The aim of the study was to evaluate the knowledge of the elderly residents of public nursing homes and participants of the University of the Third Age in Bialystok, Poland surrounding the factors influencing skin ageing, the awareness of skin conditions in aged skin, and the impact of skin ageing on the volunteers. In reference to the aims of the study, we formulated the following hypothesis to test via questionnaire based study “knowledge and awareness of skin ageing is variable between elderly populations with different socioeconomic status.”
Materials & Methods
The research was conducted in two groups—among 100 residents of Public Nursing Home (PNH) in 9 Swierkowa St. in Bialystok and among 100 participants of University of the Third Age (U3A) in Bialystok. A total of 200 people over 60 years old were included in the study.
The criteria of inclusion were defined as follows: age >60 years, respondents had to be inhabitants of Bialystok or the surrounding area, refer to the subject of the study and give written consent to participate in the study. An additional criterion of inclusion involving students of the U3A was the participation in lectures, because the study was conducted immediately before lectures. The criterion of exclusion was the incidence of dementia in the older person. Given the inclusion and exclusion criteria of the study, the research team sought to create a representative sample of the study groups. Therefore, it was decided to form two groups consisting of 100 respondents. The selection of groups was intentional and the choice of subjects in groups had a random character including the above criteria.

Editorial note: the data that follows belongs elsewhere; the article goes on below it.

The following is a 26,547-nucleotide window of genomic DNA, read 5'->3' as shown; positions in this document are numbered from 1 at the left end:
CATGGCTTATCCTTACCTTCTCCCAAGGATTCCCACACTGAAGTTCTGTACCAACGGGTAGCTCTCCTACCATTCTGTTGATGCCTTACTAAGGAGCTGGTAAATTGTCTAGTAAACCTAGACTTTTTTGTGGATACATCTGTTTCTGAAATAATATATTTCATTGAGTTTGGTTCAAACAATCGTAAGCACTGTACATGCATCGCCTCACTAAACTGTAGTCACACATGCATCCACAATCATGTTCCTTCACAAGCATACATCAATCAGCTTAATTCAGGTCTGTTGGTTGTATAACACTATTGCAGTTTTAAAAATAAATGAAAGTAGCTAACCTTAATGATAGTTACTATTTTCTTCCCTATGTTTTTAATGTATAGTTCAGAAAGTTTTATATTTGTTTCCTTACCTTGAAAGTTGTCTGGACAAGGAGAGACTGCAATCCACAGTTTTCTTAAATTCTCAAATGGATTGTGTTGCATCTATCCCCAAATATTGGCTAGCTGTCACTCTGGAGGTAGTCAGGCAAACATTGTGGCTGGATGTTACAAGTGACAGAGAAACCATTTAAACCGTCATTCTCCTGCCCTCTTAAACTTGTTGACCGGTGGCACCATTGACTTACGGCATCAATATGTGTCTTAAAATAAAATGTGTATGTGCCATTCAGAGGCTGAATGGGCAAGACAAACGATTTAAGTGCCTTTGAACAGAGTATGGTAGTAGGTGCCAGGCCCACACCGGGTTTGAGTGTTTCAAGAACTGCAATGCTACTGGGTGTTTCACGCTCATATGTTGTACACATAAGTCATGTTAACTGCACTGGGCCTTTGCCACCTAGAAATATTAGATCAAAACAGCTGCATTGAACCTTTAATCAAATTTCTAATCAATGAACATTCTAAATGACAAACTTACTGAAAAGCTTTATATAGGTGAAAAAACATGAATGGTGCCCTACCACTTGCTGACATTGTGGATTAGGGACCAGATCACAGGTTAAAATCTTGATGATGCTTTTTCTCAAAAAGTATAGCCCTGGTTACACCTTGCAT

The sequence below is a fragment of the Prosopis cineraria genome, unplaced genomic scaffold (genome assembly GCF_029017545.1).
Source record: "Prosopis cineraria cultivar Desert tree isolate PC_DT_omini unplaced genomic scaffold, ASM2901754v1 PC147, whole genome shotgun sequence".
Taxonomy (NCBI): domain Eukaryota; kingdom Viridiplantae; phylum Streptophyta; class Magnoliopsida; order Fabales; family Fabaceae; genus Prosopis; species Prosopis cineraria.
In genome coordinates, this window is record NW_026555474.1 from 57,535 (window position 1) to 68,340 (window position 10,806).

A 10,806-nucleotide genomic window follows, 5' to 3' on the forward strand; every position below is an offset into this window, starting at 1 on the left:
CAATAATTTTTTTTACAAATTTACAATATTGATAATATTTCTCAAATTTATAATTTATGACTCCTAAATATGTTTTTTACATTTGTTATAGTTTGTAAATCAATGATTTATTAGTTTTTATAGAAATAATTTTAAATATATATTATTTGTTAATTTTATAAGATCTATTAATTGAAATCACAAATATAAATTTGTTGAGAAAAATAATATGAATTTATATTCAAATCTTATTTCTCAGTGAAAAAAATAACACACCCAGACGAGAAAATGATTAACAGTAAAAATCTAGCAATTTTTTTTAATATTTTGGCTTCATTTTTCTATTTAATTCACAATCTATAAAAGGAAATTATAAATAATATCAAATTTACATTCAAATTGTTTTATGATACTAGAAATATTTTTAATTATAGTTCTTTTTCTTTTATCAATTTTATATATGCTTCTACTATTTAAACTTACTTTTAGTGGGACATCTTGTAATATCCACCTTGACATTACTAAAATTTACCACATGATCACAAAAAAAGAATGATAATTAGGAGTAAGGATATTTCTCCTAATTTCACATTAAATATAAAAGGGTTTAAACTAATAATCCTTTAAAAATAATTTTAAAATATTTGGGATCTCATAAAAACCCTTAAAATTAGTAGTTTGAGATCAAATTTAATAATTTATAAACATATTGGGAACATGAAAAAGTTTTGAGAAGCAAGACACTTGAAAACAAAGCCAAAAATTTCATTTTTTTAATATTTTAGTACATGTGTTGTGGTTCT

The authors decided to compare the results of research in the group of residents of PNH and participants of U3A, because it was assumed that there might be significant differences in the results due to socio-economic status between representatives of both groups.
Measurements and procedurę
The study made use of a diagnostic survey conducted via a questionnaire prepared by the authors. It consisted of 35 questions, both open and closed, one or multiple choice. The questions concerned social-demographic characteristics (sex, marital status, place of living, education, financial status), respondents’ knowledge of and use of basic preventative measures to avoid skin diseases (frequency of sunbathing and exposure to artificial UV light in solarium, protection of the skin against outer agents, applied cosmetics for skin care), knowledge of major skin problems in seniors (knowledge about factors affecting skin ageing, stigma of the senior age skin, the commonest skin problems among the elderly) and subjective assessment of the knowledge and its sources.